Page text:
What is coupling constant in NMR spectroscopy?

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Jan 18, 2017


It is a measure of the way that nuclei affect other adjacent nuclei and therefore a way of gaining extra info from NMR spectra.


The nuclei of atoms generate very small magnetic fields, and when part of a molecule magnetic fields from one atom can have an effect on those of other atoms. The energy of adjacent nuclei therefore can changing a little (as does their frequency under resonance). The effect is relatively long range (in atomic terms anyway), and one atom's nucleus can have an effect on the energy and resonant frequency of another atom that is between 1 and 3 bonds distant from it. This effect is known as "spin-spin coupling".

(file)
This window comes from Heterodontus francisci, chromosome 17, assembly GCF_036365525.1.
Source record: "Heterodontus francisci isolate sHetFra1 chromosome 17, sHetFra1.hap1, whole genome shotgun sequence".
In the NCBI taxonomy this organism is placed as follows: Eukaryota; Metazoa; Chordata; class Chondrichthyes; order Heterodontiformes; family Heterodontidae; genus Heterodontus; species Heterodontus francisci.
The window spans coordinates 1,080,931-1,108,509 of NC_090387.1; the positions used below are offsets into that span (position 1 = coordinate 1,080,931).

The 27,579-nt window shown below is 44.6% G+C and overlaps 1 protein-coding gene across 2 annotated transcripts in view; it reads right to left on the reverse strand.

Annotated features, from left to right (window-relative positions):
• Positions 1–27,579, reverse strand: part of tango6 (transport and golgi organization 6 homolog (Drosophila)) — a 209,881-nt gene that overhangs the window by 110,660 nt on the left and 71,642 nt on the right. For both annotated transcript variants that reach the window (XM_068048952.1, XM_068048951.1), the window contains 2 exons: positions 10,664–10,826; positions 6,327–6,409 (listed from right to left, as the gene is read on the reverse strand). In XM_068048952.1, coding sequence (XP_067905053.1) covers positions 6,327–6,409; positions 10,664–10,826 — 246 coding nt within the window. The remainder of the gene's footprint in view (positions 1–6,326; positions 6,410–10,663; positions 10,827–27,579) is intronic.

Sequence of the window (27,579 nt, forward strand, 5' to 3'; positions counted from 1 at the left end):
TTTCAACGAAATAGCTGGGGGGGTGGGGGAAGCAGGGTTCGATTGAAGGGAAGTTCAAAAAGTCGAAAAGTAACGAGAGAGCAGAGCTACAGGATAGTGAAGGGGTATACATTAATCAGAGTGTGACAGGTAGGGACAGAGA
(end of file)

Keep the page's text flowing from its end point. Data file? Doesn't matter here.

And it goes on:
It is important because it provide further detailed info about the structure of a molecule rather than just using chemical shift alone.

Imagine a proton in a molecule, which is detected as a singlet peak on a proton NMR spectrum. Now imagine that this same proton is now in a molecule where there is another proton 3 atoms away. The effect of the nucleus of this proton will cause the signal from the first proton to split into two - one peak a few Hz above that of the initial proton, and one peak the same number of Hz below that of the initial proton.
These split peaks each are of 50% of the area of the singlet peak. The difference between the frequencies of the two peaks is known as "coupling constant".

So by examining both chemical shift and coupling constant you can get a better picture of what protons are present in the molecule, and how they are bonded to (and how they are from) other protons. It allows you to get a better picture of likely structure.

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